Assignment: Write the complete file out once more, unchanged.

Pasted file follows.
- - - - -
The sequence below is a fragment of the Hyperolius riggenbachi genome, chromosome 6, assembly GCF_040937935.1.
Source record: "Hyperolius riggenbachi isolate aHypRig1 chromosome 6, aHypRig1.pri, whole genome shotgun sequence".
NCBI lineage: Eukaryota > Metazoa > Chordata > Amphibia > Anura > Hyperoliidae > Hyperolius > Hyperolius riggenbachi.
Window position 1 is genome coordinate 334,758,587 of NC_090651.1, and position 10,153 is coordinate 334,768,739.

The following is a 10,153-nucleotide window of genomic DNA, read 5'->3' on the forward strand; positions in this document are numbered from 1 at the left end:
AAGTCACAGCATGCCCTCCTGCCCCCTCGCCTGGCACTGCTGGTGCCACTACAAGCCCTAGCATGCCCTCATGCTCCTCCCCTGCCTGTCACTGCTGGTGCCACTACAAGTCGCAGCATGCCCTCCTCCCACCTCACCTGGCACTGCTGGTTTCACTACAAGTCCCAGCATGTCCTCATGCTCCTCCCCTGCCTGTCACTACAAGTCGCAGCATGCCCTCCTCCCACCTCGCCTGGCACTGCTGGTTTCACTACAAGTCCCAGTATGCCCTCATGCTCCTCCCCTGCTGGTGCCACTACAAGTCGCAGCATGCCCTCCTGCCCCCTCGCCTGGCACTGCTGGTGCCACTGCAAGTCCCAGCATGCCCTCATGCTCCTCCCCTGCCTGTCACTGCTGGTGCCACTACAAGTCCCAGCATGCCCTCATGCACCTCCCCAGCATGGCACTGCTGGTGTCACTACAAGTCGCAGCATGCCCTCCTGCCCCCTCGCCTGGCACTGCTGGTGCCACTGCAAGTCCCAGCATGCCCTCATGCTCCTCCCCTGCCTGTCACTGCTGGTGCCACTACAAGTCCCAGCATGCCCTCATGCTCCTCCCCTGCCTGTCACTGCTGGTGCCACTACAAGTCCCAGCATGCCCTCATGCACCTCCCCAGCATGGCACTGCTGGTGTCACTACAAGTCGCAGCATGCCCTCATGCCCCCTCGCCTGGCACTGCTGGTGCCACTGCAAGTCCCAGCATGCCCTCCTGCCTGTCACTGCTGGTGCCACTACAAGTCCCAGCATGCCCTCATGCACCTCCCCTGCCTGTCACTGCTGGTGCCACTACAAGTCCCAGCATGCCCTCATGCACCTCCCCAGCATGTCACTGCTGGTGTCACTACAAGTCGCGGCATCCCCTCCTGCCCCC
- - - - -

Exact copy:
The sequence below is a fragment of the Hyperolius riggenbachi genome, chromosome 6, assembly GCF_040937935.1.
Source record: "Hyperolius riggenbachi isolate aHypRig1 chromosome 6, aHypRig1.pri, whole genome shotgun sequence".
NCBI lineage: Eukaryota > Metazoa > Chordata > Amphibia > Anura > Hyperoliidae > Hyperolius > Hyperolius riggenbachi.
Window position 1 is genome coordinate 334,758,587 of NC_090651.1, and position 10,153 is coordinate 334,768,739.

The following is a 10,153-nucleotide window of genomic DNA, read 5'->3' on the forward strand; positions in this document are numbered from 1 at the left end:
AAGTCACAGCATGCCCTCCTGCCCCCTCGCCTGGCACTGCTGGTGCCACTACAAGCCCTAGCATGCCCTCATGCTCCTCCCCTGCCTGTCACTGCTGGTGCCACTACAAGTCGCAGCATGCCCTCCTCCCACCTCACCTGGCACTGCTGGTTTCACTACAAGTCCCAGCATGTCCTCATGCTCCTCCCCTGCCTGTCACTACAAGTCGCAGCATGCCCTCCTCCCACCTCGCCTGGCACTGCTGGTTTCACTACAAGTCCCAGTATGCCCTCATGCTCCTCCCCTGCTGGTGCCACTACAAGTCGCAGCATGCCCTCCTGCCCCCTCGCCTGGCACTGCTGGTGCCACTGCAAGTCCCAGCATGCCCTCATGCTCCTCCCCTGCCTGTCACTGCTGGTGCCACTACAAGTCCCAGCATGCCCTCATGCACCTCCCCAGCATGGCACTGCTGGTGTCACTACAAGTCGCAGCATGCCCTCCTGCCCCCTCGCCTGGCACTGCTGGTGCCACTGCAAGTCCCAGCATGCCCTCATGCTCCTCCCCTGCCTGTCACTGCTGGTGCCACTACAAGTCCCAGCATGCCCTCATGCTCCTCCCCTGCCTGTCACTGCTGGTGCCACTACAAGTCCCAGCATGCCCTCATGCACCTCCCCAGCATGGCACTGCTGGTGTCACTACAAGTCGCAGCATGCCCTCATGCCCCCTCGCCTGGCACTGCTGGTGCCACTGCAAGTCCCAGCATGCCCTCCTGCCTGTCACTGCTGGTGCCACTACAAGTCCCAGCATGCCCTCATGCACCTCCCCTGCCTGTCACTGCTGGTGCCACTACAAGTCCCAGCATGCCCTCATGCACCTCCCCAGCATGTCACTGCTGGTGTCACTACAAGTCGCGGCATCCCCTCCTGCCCCC